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Demolition’s feud with the Powers of Pain

Demolition was probably my favorite tag team when I was a child.  It began with their awesome looking black leather outfit with spikes all over it that even included a sinister looking mask.  To top it all off, when they took their masks off, they had awesome looking face paint!

Meanwhile, on the other side of this feud were two monsters for wrestlers: The Barbarian and The Warlord who made up the team of the Powers of Pain.

This was a very interesting feud because, as I look back on it, neither team actually dominated the feud.  In no televised matches that I could find did either team have a clean victory.  Even at the climax of their feud that took place at Wrestlemania V, when Demolition got the win over the Powers of Pain, they beat Mr. Fuji, allowing them to finally get their revenge on their former manager.  This, in my opinion, left this feud still wide open for more, but never delivered…

The Powers of Pain made their WWF debut in June of 1988 where they would repeatable wrestle against Demolition in untelevised house shows.  For the next several months, the teams would trade victories; with most of them coming by countout or disqualification.  Several times, in the early months of this feud, the Powers of Pain were able to defeat Demolition in non-title matches.

The feud began to heat up at that years Survivor Series in a ten-man tag team elimination match.  At this time, Demolition were considered the heels as they were aligned with the devious Mr. Fuji.  During the match, Mr. Fuji decided that he thought his team could not beat the Powers of Pain and he pulled the rope causing Smash to fall through the ropes outside of the ring.  Smash ended up getting counted out, eliminating Demolition from the match.  Ax confronted Mr. Fuji about it, and as he turned his back to check on his teammate Smash; Mr. Fuji took this opportunity to strike Ax with his cane on the back.  If Demolition wasn’t already done with Mr. Fuji for pulling the ropes and causing their elimination, the strike with the can certainly did.  Demolition took out Mr. Fuji and left him lying on the outside of the ring before returning backstage.  Moments later, the Powers of Pain went over and checked on Mr. Fuji; the heel-babyface switch was complete.

In a neat piece of history, on an episode of Superstars of Wrestling that aired in December but was taped prior to Survivor Series, there was an untelevised segment of the Brother Love show.  During the show, Brother Love challenged Demolition stating that they couldn’t win a match without their, then manager, Mr. Fuji at ringside.  This was how the match was taped where Demolition would wrestle without their manager but not give away the reason for Mr. Fuji’s absence to the fans in the live audience.  On the episode of Superstars of Wrestling that aired on TV, this was simply left out and it appeared that Demolition had moved on without Mr. Fuji after the Survivor Series fiasco.  Well thought out from the WWF creative team handling taped matches for their TV shows.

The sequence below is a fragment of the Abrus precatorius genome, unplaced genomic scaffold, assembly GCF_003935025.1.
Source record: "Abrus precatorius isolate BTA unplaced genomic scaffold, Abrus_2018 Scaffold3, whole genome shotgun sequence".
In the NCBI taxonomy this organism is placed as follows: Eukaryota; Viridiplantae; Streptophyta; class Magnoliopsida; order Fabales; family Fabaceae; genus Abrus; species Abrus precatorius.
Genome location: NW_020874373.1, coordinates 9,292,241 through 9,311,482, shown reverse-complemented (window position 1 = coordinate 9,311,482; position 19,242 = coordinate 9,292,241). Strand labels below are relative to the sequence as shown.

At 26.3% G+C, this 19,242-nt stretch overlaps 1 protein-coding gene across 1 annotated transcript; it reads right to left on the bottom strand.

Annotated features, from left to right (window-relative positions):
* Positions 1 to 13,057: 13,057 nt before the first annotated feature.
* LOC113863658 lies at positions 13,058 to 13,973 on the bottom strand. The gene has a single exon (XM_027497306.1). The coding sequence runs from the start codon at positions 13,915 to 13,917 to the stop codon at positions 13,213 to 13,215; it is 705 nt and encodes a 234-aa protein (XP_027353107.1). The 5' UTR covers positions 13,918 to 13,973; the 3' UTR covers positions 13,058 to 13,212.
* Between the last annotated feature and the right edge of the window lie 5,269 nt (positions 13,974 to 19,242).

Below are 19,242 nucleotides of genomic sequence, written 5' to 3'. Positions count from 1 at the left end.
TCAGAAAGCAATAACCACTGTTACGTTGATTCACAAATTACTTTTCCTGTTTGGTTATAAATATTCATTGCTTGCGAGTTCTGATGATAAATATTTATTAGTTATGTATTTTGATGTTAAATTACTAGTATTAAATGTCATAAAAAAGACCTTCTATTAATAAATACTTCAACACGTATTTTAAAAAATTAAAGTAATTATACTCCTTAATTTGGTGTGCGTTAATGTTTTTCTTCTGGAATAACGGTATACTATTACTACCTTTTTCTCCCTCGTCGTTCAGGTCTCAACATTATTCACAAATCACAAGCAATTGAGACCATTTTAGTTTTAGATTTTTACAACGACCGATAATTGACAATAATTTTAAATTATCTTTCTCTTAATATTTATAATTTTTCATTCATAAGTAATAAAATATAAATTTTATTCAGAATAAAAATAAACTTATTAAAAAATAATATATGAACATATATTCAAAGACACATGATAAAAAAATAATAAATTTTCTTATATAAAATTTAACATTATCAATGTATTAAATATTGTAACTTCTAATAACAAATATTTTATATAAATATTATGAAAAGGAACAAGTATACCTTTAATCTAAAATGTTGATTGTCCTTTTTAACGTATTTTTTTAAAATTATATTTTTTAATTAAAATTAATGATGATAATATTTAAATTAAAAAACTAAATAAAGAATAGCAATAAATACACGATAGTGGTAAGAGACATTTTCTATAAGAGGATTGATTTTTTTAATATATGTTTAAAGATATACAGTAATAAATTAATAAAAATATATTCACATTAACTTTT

Following Survivor Series, the teams once again wrestled in many house shows where several were locally televised.  Below is one of their matches that ended in a double disqualification after Mr. Fuji and his cane got involved.

In February of 1989 on an episode of Prime Time, the WWF Tag Team Champions defeated the Powers of Pain by disqualification when Mr. Fuji threw powder into Ax’ eyes after Ax had used Mr. Fuji’s cane behind the referee’s back attacking the Powers of Pain with it.

After many of Demolition and the Powers of Pain’s matches ending with involvement from Mr. Fuji, it was decided that at Wrestlemania V, Mr. Fuji would not just be at ringside, but be in the match in a 3 on 2 handicap match for the WWF Tag Team Championships.

As I mentioned at the beginning of this article, Demolition would finally get revenge on Mr. Fuji securing the victory after hitting their finisher – The Demolition Decapitation.

While I was excited for Demolition to get the big win, these two teams wouldn’t wrestle again for the championship.  It feels like a let down in this feud, unlike the great feud between The Hart Foundation and The British Bulldogs where there was a change of titles and what appeared to be another change of titles in revenge, that this rivalry could have gone on a little longer with more than just disqualification victories.

Later that year in the 1989 Survivor Series, the Powers of Pain got a little revenge against Demolition when each member was able to eliminate a member of Demolition.  Shortly after this, in early 1990, the Powers of Pain would cease to be a team after Bobby “The Brain” Heenan sold the Warlord’s contract to Slick leaving the two members in different manager stables.

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